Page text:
As lawmakers clamor for more school aid, one legislator pitches revisiting the formula

  • School and city officials sign up in the House Education Committee room Tuesday to testify in support of House Bill 525, which would freeze cuts to stabilization aid. LOLA DUFFORT / Monitor staff

Monitor staff
Published: 1/25/2017 12:12:44 AM

A Republican lawmaker hopes to kick-start anew the conversation about how the state doles out aid to school districts.

As it is currently written, Rep. Rick Ladd’s bill – House Bill 356 – does only one thing. It tweaks the base adequacy amount from $3,561.27 to $3,591.27. Adequacy is the amount the state gives to a district per student.

“Adding 30 bucks, in today’s adequacy right now, will make some difference. But not a whole lot of difference. We have a bigger problem,” Ladd told the House Education Committee, which he chairs, on Tuesday. “We need to look at the whole formula itself. And this bill right here could be used as a vehicle to get to that end.”

Ladd told the committee he envisions a joint committee through the Senate and the House working through the year and into the summer in order to come up with a new formula in time for the next biennium.

Ladd said in an interview after his testimony that he had support from Republican leadership about revisiting the formula.

A dissatisfaction about how – and how much – the state pays for public schools was underscored by two bills the committee heard from on Tuesday alone.

House Bill 354 would give certain communities an extra $9 million. The figure represents how much those districts lost out on when the state imposed a cap – ruled unconstitutional by a Sullivan county judge in September – on how much districts with rapidly growing enrollments could expect in adequacy aid.

Another bill, House Bill 525, would freeze gradual cuts to stabilization grants, a program that has been holding districts harmless that would have otherwise seen major reductions in state aid when the state last tinkered with its adequacy formula. In particular, the program helped property-poor towns.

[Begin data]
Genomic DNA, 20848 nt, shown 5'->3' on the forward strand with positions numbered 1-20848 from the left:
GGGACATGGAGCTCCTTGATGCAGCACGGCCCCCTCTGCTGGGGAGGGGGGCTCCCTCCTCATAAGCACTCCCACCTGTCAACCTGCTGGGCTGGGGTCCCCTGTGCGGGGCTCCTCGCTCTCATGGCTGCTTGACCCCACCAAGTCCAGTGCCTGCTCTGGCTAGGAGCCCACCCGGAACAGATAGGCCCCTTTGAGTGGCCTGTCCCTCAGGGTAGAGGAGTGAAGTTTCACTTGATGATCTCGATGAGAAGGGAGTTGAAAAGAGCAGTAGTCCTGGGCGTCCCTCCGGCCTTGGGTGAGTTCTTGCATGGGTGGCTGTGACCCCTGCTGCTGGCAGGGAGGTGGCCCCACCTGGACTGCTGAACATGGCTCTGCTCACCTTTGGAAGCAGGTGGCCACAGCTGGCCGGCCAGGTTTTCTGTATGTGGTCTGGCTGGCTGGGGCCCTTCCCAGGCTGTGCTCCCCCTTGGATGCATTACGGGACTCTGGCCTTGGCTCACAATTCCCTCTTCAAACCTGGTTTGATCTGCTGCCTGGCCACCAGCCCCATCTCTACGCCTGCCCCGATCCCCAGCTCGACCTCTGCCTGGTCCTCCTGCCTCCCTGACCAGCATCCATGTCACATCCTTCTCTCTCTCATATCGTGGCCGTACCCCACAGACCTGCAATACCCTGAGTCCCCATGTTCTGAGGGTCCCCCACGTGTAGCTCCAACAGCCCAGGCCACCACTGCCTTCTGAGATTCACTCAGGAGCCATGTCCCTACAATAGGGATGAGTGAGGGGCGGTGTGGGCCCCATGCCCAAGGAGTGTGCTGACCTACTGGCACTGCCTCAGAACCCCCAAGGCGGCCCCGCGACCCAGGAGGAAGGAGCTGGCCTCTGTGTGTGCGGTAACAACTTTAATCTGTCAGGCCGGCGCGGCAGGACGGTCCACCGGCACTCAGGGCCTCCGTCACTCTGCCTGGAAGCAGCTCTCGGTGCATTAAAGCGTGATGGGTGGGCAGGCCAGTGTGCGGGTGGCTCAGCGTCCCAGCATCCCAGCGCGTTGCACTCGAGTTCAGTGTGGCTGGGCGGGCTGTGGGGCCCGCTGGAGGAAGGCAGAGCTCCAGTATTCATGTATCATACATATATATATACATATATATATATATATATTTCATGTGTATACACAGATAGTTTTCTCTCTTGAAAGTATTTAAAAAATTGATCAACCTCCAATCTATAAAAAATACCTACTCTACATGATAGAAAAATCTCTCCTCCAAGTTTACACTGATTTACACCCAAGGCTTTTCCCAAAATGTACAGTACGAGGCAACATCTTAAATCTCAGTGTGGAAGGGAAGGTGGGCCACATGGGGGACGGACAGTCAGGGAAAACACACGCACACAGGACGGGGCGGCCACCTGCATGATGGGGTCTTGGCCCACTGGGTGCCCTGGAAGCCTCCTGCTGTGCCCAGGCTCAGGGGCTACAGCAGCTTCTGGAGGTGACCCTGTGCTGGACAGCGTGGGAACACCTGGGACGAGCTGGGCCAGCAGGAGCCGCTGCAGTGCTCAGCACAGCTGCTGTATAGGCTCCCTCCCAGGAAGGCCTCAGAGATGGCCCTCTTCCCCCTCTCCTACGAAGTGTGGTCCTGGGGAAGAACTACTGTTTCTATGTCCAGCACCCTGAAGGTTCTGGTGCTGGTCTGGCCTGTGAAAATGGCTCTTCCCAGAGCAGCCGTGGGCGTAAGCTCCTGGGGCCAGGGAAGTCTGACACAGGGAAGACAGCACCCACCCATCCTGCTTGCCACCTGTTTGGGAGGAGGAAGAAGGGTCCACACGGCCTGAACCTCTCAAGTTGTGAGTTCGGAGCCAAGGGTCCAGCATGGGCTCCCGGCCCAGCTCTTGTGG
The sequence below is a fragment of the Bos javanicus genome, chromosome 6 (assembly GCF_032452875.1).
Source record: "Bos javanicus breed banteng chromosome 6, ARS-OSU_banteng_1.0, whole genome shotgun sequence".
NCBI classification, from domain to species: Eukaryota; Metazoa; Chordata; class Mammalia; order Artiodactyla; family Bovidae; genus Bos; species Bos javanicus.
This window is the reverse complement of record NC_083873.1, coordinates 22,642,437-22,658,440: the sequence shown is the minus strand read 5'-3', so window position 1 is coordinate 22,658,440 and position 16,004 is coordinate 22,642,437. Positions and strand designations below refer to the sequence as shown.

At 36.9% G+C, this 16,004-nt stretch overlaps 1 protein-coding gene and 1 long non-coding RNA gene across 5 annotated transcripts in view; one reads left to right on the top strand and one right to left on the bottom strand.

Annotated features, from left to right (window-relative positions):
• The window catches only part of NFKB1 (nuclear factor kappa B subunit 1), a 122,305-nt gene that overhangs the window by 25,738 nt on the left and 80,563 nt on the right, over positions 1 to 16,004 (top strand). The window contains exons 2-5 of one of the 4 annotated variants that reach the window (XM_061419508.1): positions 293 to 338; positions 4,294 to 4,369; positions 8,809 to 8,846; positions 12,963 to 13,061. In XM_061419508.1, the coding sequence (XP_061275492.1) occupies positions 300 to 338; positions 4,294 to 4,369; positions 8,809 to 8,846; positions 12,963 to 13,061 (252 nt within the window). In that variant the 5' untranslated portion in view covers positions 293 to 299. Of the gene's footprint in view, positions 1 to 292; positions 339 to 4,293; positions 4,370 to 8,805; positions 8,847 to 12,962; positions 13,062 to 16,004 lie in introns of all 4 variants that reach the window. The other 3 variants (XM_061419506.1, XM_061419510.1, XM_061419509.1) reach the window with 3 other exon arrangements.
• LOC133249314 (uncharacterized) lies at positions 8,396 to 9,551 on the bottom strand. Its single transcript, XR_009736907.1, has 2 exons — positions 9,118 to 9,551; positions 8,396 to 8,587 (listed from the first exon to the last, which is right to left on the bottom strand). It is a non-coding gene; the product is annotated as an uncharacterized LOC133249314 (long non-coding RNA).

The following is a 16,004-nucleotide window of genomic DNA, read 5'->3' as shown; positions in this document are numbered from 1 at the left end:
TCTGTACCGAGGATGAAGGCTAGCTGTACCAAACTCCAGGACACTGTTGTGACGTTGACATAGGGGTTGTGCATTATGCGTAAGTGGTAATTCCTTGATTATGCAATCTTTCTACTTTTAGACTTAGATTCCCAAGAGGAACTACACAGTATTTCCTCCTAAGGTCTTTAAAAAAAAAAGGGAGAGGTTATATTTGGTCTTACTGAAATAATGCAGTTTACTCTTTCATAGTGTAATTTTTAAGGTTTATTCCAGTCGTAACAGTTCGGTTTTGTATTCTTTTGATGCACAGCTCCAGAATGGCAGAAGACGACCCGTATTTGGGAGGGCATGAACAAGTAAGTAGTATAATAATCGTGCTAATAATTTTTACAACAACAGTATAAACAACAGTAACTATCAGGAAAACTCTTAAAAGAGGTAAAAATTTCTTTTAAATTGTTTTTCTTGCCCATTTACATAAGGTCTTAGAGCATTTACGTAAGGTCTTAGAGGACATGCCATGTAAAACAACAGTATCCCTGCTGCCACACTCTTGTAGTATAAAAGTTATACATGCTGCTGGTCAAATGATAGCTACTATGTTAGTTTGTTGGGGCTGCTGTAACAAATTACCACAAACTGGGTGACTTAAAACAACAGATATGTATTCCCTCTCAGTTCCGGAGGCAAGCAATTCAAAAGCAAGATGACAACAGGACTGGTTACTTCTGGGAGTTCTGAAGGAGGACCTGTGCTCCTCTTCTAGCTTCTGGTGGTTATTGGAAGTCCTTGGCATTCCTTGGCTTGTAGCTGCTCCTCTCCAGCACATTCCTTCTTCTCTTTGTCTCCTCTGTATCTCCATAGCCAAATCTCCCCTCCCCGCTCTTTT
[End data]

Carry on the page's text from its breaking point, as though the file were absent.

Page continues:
But Rep. Werner Horn, the Franklin Republican who introduced the bill, stressed that simply freezing the 4-percent annual cuts couldn’t be the only solution.

“The need for this, quite frankly, is to give these communities affected by stabilization cuts a chance to breathe while we work on the actual fix for education funding in (the budget bill),” Horn told the committee.

A line of school and city officials coming to testify in support of Horn’s bill ran out the committee door.

Monadnock Regional School district superintendent Lisa Witte told lawmakers her school district had moved well past skimping on supplies to try and keep the tax rate flat.

“It’s programs; it’s buildings; it’s people,” she said.

Schools in her district have high rates of poverty, she said, and they are dealing with the same climbing pension and health care costs as schools across the state. In one town that saw a 17 percent increase on their tax rate this year, Witte said, 46 percent of the students are on free and reduced lunch.

While testifying in support of HB 525, she urged legislators to think bigger, too.

“We’ve attempted to pull a rabbit out of the hat multiple times. And we’re kind of running up against – we don’t know what to do,” Witte said.

Carl Anderson, a Pittsfield selectman, told legislators his town’s taxpayers were at a breaking point.

“The closer we get to the edge – and believe me, we’re right there ... the more anger there is from the public,” he said.

People often tell him they’re ready to sell and leave town, he told the committee. But they can’t leave.

“Your plan B dissolves every year that the taxes go up. Because unless you’re prepared to take 40, 50 thousand dollars off your house in Pittsfield as compared to a surrounding town, you’re going nowhere. You’re here.”

Ladd told Anderson the same phenomenon was taking place in his hometown.

“We see the same thing in Haverhill,” he said. “People don’t even want to move into town anymore.”

(Lola Duffort can be reached at 369-3321 or lduffort@cmonitor.com.)




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